18. Registration in the Danish Regional Nonmelanoma Skin Cancer Dermatology Database: completeness of registration and accuracy of key variables

    Directory of Open Access Journals (Sweden)

    Anna L Lamberg

    2010-05-01

    Full Text Available Anna L Lamberg1, Deirdre Cronin-Fenton2, Anne B Olesen11Department of Dermatology, 2Department of Clinical Epidemiology, Aarhus University Hospital, Aarhus, C, DenmarkObjective: To validate a clinical database for nonmelanoma skin cancer (NMSC with the aim of monitoring and predicting the prognosis of NMSC treated by dermatologists in clinics in the central and north Denmark regions.Methods: We assessed the completeness of registration of patients and follow-up visits, and positive predictive value (PPV, negative predictive value (NPV, sensitivity, and specificity of registrations in the database. We used the Danish Pathology Registry (DPR (n = 288 and a review of randomly selected medical records (n = 67 from two clinics as gold standards.Results: The completeness of registration of patients was 62% and 76% with DPR and medical record review as gold standards, respectively. The completeness of registration of 1st and 2nd follow up visits was 85% and 69%, respectively. The PPV and NPV ranged from 85% to 99%, and the sensitivity and specificity from 67% to 100%.Conclusion: Overall, the accuracy of variables registered in the NMSC database was satisfactory but completeness of patient registration and follow-up visits were modest. The NMSC database is a potentially valuable tool for monitoring and facilitating improvement of NMSC treatment in dermatology clinics. However, there is still room for improvement of registration of both patients and their follow-up visits.Keywords: nonmelanoma skin cancer, validation, database, positive predictive value, completeness

  19. Life After Breast Cancer Treatment

    Science.gov (United States)

    ... know what to expect after treatment ends. Emotional effects of treatment The last day of treatment It is normal to have different feelings, emotions and fears after treatment ends. Not everyone feels ...

  20. Post-treatment problems of African American breast cancer survivors.

    Science.gov (United States)

    Barsevick, Andrea M; Leader, Amy; Bradley, Patricia K; Avery, Tiffany; Dean, Lorraine T; DiCarlo, Melissa; Hegarty, Sarah E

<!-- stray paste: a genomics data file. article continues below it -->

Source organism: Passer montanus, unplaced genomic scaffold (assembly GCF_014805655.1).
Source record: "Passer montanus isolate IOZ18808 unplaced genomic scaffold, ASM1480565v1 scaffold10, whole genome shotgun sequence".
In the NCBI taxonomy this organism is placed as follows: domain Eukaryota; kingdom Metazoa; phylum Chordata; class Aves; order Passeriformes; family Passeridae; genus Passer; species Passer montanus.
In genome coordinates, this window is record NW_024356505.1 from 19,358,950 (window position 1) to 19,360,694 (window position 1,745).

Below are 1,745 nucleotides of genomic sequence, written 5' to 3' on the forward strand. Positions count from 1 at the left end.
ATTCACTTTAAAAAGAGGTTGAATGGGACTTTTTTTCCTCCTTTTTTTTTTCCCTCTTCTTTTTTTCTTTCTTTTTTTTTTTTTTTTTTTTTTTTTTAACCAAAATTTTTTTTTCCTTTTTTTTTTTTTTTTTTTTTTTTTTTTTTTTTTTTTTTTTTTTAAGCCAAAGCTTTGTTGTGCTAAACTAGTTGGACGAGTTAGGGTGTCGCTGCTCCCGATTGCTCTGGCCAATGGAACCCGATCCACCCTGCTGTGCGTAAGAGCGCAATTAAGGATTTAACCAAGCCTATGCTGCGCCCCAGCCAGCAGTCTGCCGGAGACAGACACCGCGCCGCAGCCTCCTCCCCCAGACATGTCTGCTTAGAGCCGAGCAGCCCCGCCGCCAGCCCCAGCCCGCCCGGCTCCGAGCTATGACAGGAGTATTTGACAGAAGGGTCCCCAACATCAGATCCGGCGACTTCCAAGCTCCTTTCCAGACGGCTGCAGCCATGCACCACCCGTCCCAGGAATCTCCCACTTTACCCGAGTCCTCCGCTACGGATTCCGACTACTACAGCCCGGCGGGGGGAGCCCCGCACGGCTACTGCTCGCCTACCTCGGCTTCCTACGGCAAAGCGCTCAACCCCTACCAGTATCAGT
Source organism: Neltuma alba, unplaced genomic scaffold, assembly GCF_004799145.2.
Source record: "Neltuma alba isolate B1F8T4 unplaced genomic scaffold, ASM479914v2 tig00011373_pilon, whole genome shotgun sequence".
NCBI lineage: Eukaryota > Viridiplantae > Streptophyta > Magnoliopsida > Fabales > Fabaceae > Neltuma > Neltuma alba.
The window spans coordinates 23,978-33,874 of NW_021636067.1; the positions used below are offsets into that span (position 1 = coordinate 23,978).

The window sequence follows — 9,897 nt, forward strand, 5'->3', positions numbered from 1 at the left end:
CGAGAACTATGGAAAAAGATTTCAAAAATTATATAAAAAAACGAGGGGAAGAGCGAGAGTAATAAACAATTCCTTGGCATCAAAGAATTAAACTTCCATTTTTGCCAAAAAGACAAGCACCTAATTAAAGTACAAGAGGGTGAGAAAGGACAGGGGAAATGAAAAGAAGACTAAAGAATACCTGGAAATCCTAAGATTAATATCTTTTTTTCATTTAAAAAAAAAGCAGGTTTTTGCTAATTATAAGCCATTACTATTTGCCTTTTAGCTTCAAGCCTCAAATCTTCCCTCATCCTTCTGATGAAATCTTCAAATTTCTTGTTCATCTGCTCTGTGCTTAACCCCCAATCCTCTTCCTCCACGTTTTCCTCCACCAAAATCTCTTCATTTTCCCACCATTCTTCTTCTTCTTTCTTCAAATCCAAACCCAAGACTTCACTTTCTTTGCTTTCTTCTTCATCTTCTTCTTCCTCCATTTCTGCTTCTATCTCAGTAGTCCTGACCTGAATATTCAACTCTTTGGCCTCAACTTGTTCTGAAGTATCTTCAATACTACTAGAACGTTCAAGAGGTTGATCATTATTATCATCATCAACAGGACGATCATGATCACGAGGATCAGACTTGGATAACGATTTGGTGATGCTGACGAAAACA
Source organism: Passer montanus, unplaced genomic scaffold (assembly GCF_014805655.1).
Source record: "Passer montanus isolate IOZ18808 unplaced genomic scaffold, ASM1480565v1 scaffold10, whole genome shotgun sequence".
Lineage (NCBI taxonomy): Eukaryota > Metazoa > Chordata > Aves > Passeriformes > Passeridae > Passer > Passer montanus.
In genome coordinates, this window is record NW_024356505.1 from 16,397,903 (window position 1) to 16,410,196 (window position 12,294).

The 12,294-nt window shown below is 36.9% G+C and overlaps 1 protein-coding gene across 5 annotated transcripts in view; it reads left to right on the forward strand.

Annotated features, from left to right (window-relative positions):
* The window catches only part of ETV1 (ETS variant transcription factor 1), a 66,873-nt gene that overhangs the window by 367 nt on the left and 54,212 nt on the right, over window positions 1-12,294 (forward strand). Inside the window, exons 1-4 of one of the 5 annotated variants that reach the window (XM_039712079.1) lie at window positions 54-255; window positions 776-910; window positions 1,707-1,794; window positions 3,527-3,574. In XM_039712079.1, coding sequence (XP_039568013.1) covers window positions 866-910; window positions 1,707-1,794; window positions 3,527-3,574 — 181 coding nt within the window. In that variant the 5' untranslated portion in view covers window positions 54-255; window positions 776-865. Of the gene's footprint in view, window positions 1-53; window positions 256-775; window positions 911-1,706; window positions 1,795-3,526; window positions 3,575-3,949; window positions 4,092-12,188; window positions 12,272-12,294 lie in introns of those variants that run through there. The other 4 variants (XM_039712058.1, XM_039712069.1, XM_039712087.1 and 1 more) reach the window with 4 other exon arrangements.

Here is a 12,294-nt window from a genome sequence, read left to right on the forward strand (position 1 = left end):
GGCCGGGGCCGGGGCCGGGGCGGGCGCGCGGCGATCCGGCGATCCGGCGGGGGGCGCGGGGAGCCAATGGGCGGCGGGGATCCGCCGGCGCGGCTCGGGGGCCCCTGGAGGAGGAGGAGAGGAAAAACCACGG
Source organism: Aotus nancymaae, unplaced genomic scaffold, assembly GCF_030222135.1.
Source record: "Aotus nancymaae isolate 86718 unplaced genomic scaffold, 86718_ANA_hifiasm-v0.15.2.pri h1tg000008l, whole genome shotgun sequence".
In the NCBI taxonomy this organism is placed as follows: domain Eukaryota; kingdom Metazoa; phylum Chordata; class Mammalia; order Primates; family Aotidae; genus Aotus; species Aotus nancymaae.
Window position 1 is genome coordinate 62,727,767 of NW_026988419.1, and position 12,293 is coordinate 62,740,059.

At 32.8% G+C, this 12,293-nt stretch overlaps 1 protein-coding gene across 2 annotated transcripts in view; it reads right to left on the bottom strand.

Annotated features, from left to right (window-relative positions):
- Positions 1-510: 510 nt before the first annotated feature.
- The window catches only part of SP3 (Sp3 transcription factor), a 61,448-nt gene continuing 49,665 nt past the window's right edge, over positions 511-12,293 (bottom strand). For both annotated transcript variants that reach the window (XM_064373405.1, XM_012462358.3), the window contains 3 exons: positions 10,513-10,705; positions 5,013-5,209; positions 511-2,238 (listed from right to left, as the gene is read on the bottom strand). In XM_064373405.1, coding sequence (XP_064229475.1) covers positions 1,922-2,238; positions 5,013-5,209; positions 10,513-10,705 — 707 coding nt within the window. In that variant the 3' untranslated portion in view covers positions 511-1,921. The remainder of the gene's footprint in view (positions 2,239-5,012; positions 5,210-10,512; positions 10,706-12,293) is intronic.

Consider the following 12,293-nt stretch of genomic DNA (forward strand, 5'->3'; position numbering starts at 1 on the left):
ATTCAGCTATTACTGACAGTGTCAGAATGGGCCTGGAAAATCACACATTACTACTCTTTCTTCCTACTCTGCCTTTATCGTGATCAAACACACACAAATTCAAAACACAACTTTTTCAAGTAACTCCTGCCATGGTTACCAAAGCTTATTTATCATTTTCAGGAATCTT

2016-12-01

    African American breast cancer survivors (AABCS) have a lower survival rate across all disease stages (79 %) compared with White survivors (92 %) and often have more aggressive forms of breast cancer requiring multimodality treatment, so they could experience a larger burden of post-treatment quality of life (QOL) problems. This paper reports a comprehensive assessment of the number, severity, and domains of problems faced by AABCS within 5 years after treatment completion and identifies subgroups at risk for these problems. A population-based random sample was obtained from the Pennsylvania Cancer Registry of African American females over 18 years of age who completed primary treatment for breast cancer in the past 5 years. A mailed survey was used to document survivorship problems. Two hundred ninety-seven AABCS completed the survey. The median number of survivor problems reported was 15. Exploratory factor analysis of the problem scale revealed four domains: emotional problems, physical problems, lack of resources, and sexuality problems. Across problem domains, younger age, more comorbid conditions, and greater medical mistrust were risk factors for more severe problems. The results demonstrated that AABCS experienced significant problem burden in the early years after diagnosis and treatment. In addition to emotional and physical problem domains that were documented in previous research, two problem domains unique to AABCS included lack of resources and sexuality concerns. At risk groups should be targeted for intervention. The study results reported in this manuscript will inform future research to address problems of AABCS as they make the transition from cancer patient to cancer survivor.